I read today about a Denver company delivering local organic food door to door in Denver. The firm was primarily involved with organic produce but lately has focused on "local" organic produce. Such are the ever changing complexities in trying to understand how the organic and local food movements intersect. The USDA’s Economic Research Service has issued a report called “Emerging issues in the organic industry.” While not a particularly fetching title, the report is worth a second look by organic marketers and others seeking to understand the growth of organic agriculture.
Some highlights from the report:
Since the late 1990s, U.S. organic production has more than doubled, but the consumer market has grown even faster. Organic food sales have more than quintupled, increasing from $3.6 billion in 1997 to $18.9 billion in 2007. More than two-thirds of U.S. consumers buy organic products at least occasionally, and 28 percent buy organic products weekly, accoding to the Organic Trade Association.
More recently, U.S. organic producers and manufacturers have had to contend with the impact of a weaker U.S. economy on organic food sales. Surveys suggest that many organic consumers may not be particularly sensitive to the price premium paid for organic products. While frequent buyers of organic products may not change their organic purchasing habits even with the current economic slowdown, infrequent buyers may limit their purchases of organic products, and the rate of gain for new organic consumers may decline.
Organic imports have increased as U.S. demand for organic products has exceeded domestic supply. USDA-accredited groups certifi ed 27,000 producers and handlers worldwide to the U.S. organic standard in 2007, with approximately 16,000 in the United States and 11,000 in over 100 foreign countries.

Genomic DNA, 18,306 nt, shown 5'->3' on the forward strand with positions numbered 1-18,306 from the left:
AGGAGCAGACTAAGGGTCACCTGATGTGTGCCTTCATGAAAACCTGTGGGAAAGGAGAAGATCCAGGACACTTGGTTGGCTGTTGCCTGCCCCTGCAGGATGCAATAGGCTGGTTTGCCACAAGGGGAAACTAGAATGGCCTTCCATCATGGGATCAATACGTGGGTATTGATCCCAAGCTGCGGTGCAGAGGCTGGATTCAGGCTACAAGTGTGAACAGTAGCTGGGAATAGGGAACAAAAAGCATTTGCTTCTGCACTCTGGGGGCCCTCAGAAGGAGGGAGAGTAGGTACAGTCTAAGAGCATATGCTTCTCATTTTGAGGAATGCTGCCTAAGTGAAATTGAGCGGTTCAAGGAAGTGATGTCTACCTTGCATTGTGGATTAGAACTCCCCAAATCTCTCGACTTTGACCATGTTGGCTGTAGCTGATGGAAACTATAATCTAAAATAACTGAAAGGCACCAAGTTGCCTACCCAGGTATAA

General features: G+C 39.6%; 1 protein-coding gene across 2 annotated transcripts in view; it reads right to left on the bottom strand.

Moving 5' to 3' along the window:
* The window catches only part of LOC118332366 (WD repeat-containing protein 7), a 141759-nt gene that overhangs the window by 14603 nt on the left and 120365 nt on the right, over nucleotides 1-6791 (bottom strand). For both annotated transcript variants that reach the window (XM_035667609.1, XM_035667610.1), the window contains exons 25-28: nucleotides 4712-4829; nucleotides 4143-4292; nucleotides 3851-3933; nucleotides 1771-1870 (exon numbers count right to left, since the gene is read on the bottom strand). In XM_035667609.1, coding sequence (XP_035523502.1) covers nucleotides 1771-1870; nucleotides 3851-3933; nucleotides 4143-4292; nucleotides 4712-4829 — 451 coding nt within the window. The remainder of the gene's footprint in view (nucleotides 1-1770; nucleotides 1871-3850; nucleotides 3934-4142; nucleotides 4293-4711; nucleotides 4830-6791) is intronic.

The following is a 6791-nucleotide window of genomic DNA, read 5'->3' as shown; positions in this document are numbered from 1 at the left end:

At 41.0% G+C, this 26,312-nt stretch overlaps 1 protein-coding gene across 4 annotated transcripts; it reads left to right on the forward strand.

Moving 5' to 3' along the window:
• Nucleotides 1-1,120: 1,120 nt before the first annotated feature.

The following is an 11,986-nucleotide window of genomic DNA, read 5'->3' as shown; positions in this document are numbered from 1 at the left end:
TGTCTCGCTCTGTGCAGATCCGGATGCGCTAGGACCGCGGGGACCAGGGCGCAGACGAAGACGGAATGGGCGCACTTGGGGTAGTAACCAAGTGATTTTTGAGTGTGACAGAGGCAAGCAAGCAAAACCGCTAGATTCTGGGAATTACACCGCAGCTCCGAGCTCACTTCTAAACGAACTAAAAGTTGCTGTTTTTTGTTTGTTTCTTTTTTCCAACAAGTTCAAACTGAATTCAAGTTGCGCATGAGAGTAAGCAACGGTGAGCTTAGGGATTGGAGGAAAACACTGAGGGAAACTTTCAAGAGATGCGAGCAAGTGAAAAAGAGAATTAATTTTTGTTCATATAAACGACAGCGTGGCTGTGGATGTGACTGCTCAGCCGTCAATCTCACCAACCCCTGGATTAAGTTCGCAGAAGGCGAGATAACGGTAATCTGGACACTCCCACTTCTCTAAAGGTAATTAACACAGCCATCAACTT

ERS analyzed organic prices for 18 fruits and 19 vegetables using 2005 data on produce purchases, and found that the organic premium as a share of the corresponding conventional price was less than 30 percent for over two-thirds of the items. The premium for only one item—blueberries—exceeded 100 percent.
Organic producers also face competition from new labels like the “locally grown” label. USDA organic regulations define organic production as an ecological production system that fosters cycling of resources, promotes ecological balance, and conserves biodiversity, but the regulations do not address where organic farmers market their products.
According to an ERS survey of organic handlers, 24 percent of organic sales in 2004 were made locally (within an hour’s drive of the handlers’ facilities) and another 30 percent were made regionally. Partly in response to organic supply shortages, Congress in 2008 boosted funding for organic research and for a certifi cation cost-share program in the Food, Conservation, and Energy Act. Congress also made conservation practices related to organic production and transition eligible for payments of up to a $20,000 annual limit, with an $80,000 cap over a 6-year period, under the Environmental Quality Incentives Program (EQIP).